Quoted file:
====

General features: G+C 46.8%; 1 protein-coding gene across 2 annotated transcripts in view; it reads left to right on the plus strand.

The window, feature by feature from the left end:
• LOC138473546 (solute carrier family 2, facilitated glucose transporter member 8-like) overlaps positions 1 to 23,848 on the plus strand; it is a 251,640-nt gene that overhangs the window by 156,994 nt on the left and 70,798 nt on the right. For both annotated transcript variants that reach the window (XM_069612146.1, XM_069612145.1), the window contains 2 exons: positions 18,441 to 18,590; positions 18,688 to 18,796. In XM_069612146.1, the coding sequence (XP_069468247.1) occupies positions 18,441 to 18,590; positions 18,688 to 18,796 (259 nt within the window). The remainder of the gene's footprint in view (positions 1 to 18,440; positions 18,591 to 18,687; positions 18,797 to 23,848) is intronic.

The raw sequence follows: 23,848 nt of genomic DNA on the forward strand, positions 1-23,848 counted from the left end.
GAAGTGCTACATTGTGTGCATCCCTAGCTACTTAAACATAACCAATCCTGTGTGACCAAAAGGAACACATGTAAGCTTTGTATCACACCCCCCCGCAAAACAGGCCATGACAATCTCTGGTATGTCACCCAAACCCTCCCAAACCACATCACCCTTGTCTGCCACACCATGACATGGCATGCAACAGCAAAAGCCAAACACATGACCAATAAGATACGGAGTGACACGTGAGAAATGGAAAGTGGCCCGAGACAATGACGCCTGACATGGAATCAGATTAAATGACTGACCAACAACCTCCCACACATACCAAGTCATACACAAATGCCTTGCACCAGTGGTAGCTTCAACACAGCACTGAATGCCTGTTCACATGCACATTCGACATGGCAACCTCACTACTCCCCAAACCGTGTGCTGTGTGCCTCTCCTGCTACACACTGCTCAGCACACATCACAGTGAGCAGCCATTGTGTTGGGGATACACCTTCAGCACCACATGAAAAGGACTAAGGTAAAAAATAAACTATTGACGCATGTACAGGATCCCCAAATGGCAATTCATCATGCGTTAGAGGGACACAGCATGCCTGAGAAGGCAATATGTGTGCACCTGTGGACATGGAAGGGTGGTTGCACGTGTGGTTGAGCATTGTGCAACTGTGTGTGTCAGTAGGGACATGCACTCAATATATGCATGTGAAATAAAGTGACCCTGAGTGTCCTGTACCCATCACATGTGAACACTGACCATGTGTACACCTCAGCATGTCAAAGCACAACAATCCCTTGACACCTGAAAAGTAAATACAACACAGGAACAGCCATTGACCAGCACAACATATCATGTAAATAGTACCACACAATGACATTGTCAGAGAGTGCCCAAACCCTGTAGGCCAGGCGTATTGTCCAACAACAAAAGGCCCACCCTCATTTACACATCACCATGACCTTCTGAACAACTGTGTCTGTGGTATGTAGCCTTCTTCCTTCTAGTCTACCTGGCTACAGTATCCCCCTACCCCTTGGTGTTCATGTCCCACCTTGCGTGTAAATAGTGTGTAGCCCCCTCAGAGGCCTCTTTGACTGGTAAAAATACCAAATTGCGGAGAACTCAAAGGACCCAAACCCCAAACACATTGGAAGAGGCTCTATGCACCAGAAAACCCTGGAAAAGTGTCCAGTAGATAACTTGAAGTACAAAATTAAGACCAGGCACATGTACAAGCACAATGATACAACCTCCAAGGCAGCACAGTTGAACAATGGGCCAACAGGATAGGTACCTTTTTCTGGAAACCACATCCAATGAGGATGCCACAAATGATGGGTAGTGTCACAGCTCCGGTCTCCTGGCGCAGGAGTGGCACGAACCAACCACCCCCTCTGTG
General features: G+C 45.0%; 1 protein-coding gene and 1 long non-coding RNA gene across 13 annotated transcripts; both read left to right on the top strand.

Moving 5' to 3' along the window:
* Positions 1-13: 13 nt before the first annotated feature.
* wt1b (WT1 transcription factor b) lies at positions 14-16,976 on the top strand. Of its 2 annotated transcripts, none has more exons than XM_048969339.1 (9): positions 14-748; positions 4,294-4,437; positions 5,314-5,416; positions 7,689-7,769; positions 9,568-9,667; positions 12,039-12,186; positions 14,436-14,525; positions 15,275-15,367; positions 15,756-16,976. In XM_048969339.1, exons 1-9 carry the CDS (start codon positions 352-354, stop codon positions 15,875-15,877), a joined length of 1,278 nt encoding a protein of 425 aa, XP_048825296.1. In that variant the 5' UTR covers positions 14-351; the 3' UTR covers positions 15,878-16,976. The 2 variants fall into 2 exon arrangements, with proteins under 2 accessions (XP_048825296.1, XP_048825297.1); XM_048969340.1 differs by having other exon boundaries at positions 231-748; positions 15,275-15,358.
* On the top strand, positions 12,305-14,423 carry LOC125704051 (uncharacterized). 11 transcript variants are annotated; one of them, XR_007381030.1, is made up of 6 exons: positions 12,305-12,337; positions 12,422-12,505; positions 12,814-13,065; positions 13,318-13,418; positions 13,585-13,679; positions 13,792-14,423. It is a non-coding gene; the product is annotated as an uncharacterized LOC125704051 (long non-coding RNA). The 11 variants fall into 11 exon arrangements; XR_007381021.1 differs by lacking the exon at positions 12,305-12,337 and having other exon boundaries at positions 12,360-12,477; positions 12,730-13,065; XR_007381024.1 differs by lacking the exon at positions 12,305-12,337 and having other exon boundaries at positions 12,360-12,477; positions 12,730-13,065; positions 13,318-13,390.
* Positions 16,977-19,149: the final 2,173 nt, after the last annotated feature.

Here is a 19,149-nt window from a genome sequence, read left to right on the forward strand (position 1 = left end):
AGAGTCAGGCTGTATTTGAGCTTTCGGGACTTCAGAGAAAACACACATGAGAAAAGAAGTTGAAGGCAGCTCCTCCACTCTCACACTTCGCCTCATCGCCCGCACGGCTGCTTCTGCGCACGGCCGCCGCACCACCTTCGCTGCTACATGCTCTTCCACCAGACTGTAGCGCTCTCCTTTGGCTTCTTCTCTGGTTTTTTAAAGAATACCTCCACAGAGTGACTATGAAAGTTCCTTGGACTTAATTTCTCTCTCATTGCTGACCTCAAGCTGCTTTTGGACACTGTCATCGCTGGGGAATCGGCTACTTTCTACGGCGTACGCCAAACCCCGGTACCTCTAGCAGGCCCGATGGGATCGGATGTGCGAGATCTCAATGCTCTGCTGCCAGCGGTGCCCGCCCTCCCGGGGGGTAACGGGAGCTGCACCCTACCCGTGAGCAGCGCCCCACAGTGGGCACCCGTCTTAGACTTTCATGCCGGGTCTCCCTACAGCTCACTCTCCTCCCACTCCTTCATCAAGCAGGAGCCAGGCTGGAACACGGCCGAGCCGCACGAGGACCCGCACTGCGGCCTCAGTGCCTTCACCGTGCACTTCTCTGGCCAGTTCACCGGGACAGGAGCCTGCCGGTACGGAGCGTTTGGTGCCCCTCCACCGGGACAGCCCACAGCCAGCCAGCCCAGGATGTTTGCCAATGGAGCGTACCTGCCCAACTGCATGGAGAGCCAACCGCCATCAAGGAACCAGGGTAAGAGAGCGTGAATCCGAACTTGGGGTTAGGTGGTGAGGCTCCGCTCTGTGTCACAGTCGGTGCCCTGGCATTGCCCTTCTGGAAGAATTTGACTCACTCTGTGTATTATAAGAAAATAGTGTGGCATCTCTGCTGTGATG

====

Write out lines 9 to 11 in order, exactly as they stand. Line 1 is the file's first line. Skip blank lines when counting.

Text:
* wt1b (WT1 transcription factor b) lies at positions 14-16,976 on the top strand. Of its 2 annotated transcripts, none has more exons than XM_048969339.1 (9): positions 14-748; positions 4,294-4,437; positions 5,314-5,416; positions 7,689-7,769; positions 9,568-9,667; positions 12,039-12,186; positions 14,436-14,525; positions 15,275-15,367; positions 15,756-16,976. In XM_048969339.1, exons 1-9 carry the CDS (start codon positions 352-354, stop codon positions 15,875-15,877), a joined length of 1,278 nt encoding a protein of 425 aa, XP_048825296.1. In that variant the 5' UTR covers positions 14-351; the 3' UTR covers positions 15,878-16,976. The 2 variants fall into 2 exon arrangements, with proteins under 2 accessions (XP_048825296.1, XP_048825297.1); XM_048969340.1 differs by having other exon boundaries at positions 231-748; positions 15,275-15,358.
* On the top strand, positions 12,305-14,423 carry LOC125704051 (uncharacterized). 11 transcript variants are annotated; one of them, XR_007381030.1, is made up of 6 exons: positions 12,305-12,337; positions 12,422-12,505; positions 12,814-13,065; positions 13,318-13,418; positions 13,585-13,679; positions 13,792-14,423. It is a non-coding gene; the product is annotated as an uncharacterized LOC125704051 (long non-coding RNA). The 11 variants fall into 11 exon arrangements; XR_007381021.1 differs by lacking the exon at positions 12,305-12,337 and having other exon boundaries at positions 12,360-12,477; positions 12,730-13,065; XR_007381024.1 differs by lacking the exon at positions 12,305-12,337 and having other exon boundaries at positions 12,360-12,477; positions 12,730-13,065; positions 13,318-13,390.
* Positions 16,977-19,149: the final 2,173 nt, after the last annotated feature.